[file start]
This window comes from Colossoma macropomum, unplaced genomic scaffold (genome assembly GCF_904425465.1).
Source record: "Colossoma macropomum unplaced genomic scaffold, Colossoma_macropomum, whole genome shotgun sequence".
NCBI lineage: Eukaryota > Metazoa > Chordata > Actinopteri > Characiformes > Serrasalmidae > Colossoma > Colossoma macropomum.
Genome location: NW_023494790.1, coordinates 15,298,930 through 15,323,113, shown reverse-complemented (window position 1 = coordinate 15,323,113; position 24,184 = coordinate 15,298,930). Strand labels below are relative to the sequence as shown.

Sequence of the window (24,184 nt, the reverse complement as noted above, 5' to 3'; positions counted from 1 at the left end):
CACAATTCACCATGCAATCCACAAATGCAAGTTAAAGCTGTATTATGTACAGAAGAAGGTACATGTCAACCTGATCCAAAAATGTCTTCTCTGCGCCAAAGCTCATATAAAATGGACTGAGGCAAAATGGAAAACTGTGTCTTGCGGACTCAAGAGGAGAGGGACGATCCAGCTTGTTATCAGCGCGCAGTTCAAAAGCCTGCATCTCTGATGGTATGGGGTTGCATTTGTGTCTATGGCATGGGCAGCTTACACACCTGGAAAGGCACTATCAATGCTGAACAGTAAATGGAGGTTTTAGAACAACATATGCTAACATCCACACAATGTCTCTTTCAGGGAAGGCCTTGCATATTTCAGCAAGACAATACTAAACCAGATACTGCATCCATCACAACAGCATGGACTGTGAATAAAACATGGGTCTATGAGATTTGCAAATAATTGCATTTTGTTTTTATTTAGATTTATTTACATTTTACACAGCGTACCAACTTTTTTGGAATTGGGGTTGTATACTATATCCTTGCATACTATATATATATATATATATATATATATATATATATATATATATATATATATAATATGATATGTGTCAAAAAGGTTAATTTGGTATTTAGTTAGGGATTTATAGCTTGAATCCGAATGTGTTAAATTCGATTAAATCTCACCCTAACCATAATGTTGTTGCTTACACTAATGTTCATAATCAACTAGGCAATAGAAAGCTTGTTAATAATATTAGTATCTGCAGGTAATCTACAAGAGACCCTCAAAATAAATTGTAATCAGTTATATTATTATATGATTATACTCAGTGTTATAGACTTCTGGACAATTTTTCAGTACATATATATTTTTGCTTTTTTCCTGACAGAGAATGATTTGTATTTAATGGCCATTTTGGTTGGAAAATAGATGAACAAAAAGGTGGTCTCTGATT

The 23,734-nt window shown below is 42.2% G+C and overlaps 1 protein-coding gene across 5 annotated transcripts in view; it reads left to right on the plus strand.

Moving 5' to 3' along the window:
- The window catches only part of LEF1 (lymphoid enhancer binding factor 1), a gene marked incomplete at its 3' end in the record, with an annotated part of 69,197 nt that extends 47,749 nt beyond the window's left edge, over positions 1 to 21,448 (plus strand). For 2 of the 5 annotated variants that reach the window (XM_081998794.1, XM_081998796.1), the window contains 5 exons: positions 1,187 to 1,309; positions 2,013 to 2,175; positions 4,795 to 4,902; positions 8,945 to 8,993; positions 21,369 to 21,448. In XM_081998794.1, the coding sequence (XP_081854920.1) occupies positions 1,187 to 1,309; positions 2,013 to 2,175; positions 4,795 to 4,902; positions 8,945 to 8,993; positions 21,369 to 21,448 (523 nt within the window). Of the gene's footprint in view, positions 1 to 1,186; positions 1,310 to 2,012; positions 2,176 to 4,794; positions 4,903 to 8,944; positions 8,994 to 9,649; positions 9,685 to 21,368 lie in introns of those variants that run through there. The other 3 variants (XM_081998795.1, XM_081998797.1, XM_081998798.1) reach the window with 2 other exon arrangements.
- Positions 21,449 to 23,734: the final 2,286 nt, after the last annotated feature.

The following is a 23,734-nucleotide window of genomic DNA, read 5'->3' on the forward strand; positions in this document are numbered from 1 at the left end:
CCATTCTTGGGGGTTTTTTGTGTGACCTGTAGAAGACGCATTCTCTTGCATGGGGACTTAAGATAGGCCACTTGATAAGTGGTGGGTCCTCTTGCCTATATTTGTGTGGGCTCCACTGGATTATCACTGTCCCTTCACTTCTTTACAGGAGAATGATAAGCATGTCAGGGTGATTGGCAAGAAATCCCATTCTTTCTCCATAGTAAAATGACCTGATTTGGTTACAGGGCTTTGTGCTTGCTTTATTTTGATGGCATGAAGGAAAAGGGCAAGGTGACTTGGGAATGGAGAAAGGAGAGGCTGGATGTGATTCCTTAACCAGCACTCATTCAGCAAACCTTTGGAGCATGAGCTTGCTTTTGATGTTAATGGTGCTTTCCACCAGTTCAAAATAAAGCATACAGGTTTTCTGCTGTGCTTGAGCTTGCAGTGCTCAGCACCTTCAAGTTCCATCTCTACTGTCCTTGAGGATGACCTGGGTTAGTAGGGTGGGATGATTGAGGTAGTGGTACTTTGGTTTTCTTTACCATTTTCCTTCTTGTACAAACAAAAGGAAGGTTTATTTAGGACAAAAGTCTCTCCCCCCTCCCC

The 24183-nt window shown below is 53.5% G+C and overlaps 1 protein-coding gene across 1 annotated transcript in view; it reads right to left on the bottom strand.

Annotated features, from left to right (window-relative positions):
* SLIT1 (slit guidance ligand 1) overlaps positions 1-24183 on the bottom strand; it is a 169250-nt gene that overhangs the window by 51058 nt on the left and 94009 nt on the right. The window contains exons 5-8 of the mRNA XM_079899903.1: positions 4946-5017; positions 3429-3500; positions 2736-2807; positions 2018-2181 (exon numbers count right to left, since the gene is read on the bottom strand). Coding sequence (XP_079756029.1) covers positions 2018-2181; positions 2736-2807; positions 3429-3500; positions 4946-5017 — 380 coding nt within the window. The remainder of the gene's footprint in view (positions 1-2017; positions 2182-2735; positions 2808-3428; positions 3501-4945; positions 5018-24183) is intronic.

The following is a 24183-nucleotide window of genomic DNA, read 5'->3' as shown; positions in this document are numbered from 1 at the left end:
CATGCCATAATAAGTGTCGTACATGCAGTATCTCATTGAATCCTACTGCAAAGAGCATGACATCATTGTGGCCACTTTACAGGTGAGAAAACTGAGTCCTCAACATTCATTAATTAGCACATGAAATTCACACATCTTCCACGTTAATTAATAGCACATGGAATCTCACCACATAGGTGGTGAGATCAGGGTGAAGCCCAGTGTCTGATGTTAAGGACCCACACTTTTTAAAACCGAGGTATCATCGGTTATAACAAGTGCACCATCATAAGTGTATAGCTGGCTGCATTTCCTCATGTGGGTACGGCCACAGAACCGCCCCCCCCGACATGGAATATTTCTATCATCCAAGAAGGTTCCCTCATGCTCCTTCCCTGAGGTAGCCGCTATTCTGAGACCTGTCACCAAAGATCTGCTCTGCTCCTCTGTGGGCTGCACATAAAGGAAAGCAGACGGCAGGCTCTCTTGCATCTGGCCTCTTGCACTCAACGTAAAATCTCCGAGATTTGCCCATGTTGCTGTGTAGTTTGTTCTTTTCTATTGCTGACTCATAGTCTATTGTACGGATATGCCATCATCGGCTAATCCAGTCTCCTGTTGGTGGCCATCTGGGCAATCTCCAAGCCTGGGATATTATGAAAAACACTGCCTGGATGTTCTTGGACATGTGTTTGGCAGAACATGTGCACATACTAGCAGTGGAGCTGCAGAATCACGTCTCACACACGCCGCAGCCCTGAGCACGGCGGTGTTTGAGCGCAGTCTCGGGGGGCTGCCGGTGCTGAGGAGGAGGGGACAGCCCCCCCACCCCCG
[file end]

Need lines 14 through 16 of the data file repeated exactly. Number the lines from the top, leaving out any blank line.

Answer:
Annotated features, from left to right (window-relative positions):
* SLIT1 (slit guidance ligand 1) overlaps positions 1-24183 on the bottom strand; it is a 169250-nt gene that overhangs the window by 51058 nt on the left and 94009 nt on the right. The window contains exons 5-8 of the mRNA XM_079899903.1: positions 4946-5017; positions 3429-3500; positions 2736-2807; positions 2018-2181 (exon numbers count right to left, since the gene is read on the bottom strand). Coding sequence (XP_079756029.1) covers positions 2018-2181; positions 2736-2807; positions 3429-3500; positions 4946-5017 — 380 coding nt within the window. The remainder of the gene's footprint in view (positions 1-2017; positions 2182-2735; positions 2808-3428; positions 3501-4945; positions 5018-24183) is intronic.

The following is a 24183-nucleotide window of genomic DNA, read 5'->3' as shown; positions in this document are numbered from 1 at the left end: